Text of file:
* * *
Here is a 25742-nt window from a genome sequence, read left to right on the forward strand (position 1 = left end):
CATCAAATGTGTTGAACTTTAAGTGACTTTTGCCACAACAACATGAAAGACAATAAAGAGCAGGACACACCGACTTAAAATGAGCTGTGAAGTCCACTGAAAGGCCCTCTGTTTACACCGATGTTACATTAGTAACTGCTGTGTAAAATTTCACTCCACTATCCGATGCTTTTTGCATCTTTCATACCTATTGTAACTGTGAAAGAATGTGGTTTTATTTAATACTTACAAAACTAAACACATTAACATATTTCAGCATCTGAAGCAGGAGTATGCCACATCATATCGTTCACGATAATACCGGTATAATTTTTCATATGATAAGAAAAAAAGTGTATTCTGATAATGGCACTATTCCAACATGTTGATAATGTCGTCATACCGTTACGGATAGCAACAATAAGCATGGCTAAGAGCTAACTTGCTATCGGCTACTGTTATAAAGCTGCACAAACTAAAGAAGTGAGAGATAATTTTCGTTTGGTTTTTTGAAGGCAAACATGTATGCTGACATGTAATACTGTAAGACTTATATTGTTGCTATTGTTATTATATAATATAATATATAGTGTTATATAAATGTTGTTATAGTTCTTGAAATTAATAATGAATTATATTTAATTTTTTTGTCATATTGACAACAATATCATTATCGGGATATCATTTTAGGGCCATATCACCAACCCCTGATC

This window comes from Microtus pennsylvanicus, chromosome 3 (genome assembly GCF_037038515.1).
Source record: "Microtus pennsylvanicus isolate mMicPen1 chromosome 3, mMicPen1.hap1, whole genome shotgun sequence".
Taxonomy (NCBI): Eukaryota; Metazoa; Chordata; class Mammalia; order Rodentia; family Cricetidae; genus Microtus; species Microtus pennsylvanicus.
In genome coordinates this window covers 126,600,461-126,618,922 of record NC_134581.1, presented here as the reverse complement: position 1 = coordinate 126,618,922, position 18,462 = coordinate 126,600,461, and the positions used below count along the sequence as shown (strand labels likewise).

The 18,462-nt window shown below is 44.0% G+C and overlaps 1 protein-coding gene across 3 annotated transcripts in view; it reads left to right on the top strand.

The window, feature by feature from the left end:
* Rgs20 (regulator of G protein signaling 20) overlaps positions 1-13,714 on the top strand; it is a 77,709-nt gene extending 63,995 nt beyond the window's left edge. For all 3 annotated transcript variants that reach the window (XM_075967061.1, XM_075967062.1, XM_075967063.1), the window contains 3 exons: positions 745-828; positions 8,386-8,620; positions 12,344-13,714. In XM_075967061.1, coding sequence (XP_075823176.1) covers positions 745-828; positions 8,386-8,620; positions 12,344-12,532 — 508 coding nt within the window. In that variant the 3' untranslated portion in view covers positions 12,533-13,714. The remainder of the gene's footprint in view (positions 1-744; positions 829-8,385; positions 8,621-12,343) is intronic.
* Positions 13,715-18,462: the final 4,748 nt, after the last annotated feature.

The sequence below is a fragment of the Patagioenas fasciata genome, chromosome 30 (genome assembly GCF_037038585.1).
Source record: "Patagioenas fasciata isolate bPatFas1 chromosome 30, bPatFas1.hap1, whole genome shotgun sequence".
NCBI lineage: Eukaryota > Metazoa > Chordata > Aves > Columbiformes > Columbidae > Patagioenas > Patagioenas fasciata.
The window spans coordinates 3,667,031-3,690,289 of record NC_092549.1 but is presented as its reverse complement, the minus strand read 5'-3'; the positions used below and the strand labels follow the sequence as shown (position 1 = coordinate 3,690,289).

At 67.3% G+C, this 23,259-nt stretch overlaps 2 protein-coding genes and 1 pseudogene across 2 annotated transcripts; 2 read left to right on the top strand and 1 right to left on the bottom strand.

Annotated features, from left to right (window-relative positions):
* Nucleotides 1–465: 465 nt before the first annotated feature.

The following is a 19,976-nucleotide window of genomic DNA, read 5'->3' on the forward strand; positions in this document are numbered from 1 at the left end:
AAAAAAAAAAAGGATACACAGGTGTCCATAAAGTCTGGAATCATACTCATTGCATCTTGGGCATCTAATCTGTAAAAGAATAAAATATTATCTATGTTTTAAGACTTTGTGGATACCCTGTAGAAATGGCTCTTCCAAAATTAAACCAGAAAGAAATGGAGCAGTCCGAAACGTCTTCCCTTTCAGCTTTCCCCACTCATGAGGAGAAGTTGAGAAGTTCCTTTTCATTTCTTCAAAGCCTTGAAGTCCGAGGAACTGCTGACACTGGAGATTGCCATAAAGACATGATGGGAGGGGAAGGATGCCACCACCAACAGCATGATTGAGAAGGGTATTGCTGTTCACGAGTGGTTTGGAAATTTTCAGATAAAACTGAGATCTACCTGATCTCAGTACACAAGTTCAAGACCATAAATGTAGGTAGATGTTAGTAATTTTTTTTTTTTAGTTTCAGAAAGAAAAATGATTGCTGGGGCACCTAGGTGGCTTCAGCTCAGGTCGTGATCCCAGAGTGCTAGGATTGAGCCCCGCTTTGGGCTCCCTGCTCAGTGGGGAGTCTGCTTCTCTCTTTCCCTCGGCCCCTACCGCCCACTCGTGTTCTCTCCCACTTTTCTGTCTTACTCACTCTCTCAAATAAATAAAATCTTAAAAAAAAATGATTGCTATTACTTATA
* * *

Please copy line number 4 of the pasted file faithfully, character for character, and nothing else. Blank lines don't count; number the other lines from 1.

Source record: "Microtus pennsylvanicus isolate mMicPen1 chromosome 3, mMicPen1.hap1, whole genome shotgun sequence".